Teen Finds 7.44 Carat Diamond at Arkansas Park

Kalel Langford, a 14-year-old from Centerton, Ark., was in town for a baseball tournament March 11 when he and his parents visited Arkansas’ Crater of Diamonds State Park.

The teenager was walking near an area called the East Drain, in the southern portion of the park’s diamond search area, when he spotted a sparkling, dark brown stone. “It was just a few inches from a stream of water, with a bunch of other rocks that were about the same size,” he told the park authority later.

The shiny brown rock turned out to be the seventh-largest diamond found at the Arkansas state park since 1972.

“We had only been at the park for about 30 minutes when he found it,” said Kalel’s dad, Craig Langford. “Its color was so dark that we weren’t sure if it was a diamond, but we knew we needed to have it looked at.”

At the park’s Diamond Discovery Center, the magnitude of the find was verified—Kalel had found one of the biggest diamonds in the park’s history.

A call to the park for comment was not returned in time for this article, but in a press release on the event, park interpreter Waymon Cox noted, “Conditions were ideal for Kalel to find his diamond. About an inch of rain fell on the plowed search area during the week. A heavy rain can uncover larger diamonds near the surface. Diamonds have a metallic-looking shine and are often easier to spot on top of the ground.”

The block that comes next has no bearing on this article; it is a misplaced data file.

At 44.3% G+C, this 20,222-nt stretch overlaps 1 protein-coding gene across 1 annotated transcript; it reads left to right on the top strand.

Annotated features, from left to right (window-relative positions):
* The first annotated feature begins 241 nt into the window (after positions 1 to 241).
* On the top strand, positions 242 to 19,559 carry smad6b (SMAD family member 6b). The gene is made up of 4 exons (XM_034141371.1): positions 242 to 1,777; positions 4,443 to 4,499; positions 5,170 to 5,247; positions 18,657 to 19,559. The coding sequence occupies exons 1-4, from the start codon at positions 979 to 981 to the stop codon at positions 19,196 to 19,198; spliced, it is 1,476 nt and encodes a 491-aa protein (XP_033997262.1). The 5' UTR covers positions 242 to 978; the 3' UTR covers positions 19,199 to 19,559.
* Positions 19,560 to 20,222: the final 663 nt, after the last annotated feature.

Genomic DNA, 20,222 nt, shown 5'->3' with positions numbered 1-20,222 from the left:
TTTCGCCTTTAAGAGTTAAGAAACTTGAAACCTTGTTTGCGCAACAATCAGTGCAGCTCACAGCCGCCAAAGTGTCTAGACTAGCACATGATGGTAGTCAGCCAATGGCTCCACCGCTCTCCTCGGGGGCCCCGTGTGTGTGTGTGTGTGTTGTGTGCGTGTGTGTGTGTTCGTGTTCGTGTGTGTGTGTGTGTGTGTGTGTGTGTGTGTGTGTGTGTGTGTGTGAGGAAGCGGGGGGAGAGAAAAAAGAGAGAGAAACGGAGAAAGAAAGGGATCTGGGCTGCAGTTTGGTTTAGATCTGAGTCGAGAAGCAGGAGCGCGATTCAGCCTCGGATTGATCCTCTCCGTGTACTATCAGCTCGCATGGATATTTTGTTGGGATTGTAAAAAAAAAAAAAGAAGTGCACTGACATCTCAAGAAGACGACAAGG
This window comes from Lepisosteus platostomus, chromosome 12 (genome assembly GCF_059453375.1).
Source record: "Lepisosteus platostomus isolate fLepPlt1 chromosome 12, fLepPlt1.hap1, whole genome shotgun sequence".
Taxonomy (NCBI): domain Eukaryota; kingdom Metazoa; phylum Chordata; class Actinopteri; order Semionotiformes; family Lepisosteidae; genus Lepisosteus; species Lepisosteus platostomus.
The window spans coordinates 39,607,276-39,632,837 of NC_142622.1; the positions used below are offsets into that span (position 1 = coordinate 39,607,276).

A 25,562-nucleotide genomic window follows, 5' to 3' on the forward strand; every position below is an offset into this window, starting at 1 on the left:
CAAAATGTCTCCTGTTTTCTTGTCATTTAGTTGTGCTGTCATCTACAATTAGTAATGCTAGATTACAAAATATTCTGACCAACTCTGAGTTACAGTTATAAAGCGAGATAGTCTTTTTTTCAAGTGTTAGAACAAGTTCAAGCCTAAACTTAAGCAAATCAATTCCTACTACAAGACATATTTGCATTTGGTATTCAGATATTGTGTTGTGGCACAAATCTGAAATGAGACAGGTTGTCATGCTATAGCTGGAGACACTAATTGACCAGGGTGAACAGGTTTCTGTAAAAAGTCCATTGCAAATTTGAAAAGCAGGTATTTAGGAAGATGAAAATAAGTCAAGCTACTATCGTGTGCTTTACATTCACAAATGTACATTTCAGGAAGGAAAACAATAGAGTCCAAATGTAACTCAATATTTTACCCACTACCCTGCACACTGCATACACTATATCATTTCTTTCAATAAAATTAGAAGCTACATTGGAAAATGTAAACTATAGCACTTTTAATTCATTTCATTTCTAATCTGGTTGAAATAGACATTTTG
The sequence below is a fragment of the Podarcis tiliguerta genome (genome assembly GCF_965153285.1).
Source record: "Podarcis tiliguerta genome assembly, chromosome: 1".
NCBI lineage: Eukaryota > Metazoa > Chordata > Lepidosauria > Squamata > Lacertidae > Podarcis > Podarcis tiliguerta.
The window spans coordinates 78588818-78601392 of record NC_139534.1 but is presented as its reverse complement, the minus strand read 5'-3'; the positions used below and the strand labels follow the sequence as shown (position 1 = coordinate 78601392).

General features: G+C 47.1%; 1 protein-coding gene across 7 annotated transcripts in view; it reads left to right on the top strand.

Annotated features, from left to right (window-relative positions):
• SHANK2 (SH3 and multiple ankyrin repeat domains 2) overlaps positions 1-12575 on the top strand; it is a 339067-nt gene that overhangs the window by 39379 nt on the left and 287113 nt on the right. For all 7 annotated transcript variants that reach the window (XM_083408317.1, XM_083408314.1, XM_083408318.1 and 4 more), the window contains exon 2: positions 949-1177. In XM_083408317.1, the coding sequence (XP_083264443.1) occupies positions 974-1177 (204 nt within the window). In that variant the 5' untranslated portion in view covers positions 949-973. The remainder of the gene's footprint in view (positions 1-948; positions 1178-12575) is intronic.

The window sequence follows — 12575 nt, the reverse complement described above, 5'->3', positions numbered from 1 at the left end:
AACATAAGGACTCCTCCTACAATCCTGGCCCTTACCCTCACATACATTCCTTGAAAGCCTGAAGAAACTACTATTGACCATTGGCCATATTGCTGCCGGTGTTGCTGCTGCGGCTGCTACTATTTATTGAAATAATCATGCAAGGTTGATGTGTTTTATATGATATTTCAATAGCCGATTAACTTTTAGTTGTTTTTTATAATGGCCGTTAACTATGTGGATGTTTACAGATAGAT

Kalel’s diamond is roughly the size of a pinto bean, and “it’s very dark brown, similar to coffee,” said Cox. “Overall, the gem has a frosted appearance and is shaped somewhat like a pillow or a kite.”

Kalel named the diamond Superman’s Diamond—he’s a fan of the DC Comics superhero and his name is similar to Superman’s birth name, Kal-El (a fact his parents were unaware of when they named him, Craig noted).

Kalel says he plans to keep Superman’s Diamond as a souvenir of his first visit.

This is the second hero-sized find at the park in a couple of years: In June 24, 2015, Colorado resident Bobbie Oskarson found an 8.52 ct. white diamond that she named the Esperanza.

But 97 diamonds have been registered at Crater of Diamonds State Park this year, weighing a combined 26.84 cts., according to the park.

Three other diamonds weighing at least 1 ct.  have been registered this year, including a 1.45 ct. yellow diamond found this month.

(Photo courtesy of Arkansas Department of Parks and Tourism)

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